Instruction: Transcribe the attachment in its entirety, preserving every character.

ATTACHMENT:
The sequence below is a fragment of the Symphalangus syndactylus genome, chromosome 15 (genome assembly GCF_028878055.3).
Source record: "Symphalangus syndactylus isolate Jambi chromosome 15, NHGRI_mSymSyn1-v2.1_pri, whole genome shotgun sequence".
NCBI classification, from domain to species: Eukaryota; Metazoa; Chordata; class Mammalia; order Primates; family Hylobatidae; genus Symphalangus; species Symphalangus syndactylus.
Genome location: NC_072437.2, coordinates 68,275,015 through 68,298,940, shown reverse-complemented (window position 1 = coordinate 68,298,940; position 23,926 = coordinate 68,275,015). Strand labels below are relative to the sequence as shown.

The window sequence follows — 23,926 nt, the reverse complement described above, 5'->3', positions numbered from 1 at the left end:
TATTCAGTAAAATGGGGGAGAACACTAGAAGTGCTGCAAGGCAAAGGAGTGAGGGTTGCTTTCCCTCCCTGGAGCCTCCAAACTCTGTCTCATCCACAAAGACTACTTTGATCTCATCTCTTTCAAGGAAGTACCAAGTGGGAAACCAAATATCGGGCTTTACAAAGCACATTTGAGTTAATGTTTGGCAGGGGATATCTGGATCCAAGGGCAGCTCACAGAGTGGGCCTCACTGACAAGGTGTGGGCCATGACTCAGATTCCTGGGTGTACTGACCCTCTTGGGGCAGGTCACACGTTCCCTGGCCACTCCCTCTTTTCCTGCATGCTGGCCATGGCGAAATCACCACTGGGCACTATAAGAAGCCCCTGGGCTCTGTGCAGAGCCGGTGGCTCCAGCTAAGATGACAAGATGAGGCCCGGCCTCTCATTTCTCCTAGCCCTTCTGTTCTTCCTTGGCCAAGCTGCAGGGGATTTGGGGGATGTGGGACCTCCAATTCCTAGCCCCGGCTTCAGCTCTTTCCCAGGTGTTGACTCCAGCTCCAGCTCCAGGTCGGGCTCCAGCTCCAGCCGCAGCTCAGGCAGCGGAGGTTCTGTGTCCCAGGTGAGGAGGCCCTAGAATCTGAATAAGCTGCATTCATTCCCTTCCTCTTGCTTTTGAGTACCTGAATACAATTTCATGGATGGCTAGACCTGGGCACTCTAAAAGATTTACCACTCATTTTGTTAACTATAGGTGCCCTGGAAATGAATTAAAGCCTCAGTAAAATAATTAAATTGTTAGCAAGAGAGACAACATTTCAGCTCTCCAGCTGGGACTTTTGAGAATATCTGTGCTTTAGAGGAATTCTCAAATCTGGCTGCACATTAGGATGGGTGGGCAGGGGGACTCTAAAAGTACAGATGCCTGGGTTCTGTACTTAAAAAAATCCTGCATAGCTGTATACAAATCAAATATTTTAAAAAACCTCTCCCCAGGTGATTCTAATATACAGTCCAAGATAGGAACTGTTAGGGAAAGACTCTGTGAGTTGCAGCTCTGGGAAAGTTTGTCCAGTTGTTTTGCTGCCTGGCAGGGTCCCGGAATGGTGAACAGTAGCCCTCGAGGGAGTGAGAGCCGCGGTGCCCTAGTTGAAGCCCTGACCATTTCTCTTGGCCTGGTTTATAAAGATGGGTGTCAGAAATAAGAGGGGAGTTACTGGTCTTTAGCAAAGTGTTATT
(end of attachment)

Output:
The sequence below is a fragment of the Symphalangus syndactylus genome, chromosome 15 (genome assembly GCF_028878055.3).
Source record: "Symphalangus syndactylus isolate Jambi chromosome 15, NHGRI_mSymSyn1-v2.1_pri, whole genome shotgun sequence".
NCBI classification, from domain to species: Eukaryota; Metazoa; Chordata; class Mammalia; order Primates; family Hylobatidae; genus Symphalangus; species Symphalangus syndactylus.
Genome location: NC_072437.2, coordinates 68,275,015 through 68,298,940, shown reverse-complemented (window position 1 = coordinate 68,298,940; position 23,926 = coordinate 68,275,015). Strand labels below are relative to the sequence as shown.

The window sequence follows — 23,926 nt, the reverse complement described above, 5'->3', positions numbered from 1 at the left end:
TATTCAGTAAAATGGGGGAGAACACTAGAAGTGCTGCAAGGCAAAGGAGTGAGGGTTGCTTTCCCTCCCTGGAGCCTCCAAACTCTGTCTCATCCACAAAGACTACTTTGATCTCATCTCTTTCAAGGAAGTACCAAGTGGGAAACCAAATATCGGGCTTTACAAAGCACATTTGAGTTAATGTTTGGCAGGGGATATCTGGATCCAAGGGCAGCTCACAGAGTGGGCCTCACTGACAAGGTGTGGGCCATGACTCAGATTCCTGGGTGTACTGACCCTCTTGGGGCAGGTCACACGTTCCCTGGCCACTCCCTCTTTTCCTGCATGCTGGCCATGGCGAAATCACCACTGGGCACTATAAGAAGCCCCTGGGCTCTGTGCAGAGCCGGTGGCTCCAGCTAAGATGACAAGATGAGGCCCGGCCTCTCATTTCTCCTAGCCCTTCTGTTCTTCCTTGGCCAAGCTGCAGGGGATTTGGGGGATGTGGGACCTCCAATTCCTAGCCCCGGCTTCAGCTCTTTCCCAGGTGTTGACTCCAGCTCCAGCTCCAGGTCGGGCTCCAGCTCCAGCCGCAGCTCAGGCAGCGGAGGTTCTGTGTCCCAGGTGAGGAGGCCCTAGAATCTGAATAAGCTGCATTCATTCCCTTCCTCTTGCTTTTGAGTACCTGAATACAATTTCATGGATGGCTAGACCTGGGCACTCTAAAAGATTTACCACTCATTTTGTTAACTATAGGTGCCCTGGAAATGAATTAAAGCCTCAGTAAAATAATTAAATTGTTAGCAAGAGAGACAACATTTCAGCTCTCCAGCTGGGACTTTTGAGAATATCTGTGCTTTAGAGGAATTCTCAAATCTGGCTGCACATTAGGATGGGTGGGCAGGGGGACTCTAAAAGTACAGATGCCTGGGTTCTGTACTTAAAAAAATCCTGCATAGCTGTATACAAATCAAATATTTTAAAAAACCTCTCCCCAGGTGATTCTAATATACAGTCCAAGATAGGAACTGTTAGGGAAAGACTCTGTGAGTTGCAGCTCTGGGAAAGTTTGTCCAGTTGTTTTGCTGCCTGGCAGGGTCCCGGAATGGTGAACAGTAGCCCTCGAGGGAGTGAGAGCCGCGGTGCCCTAGTTGAAGCCCTGACCATTTCTCTTGGCCTGGTTTATAAAGATGGGTGTCAGAAATAAGAGGGGAGTTACTGGTCTTTAGCAAAGTGTTATT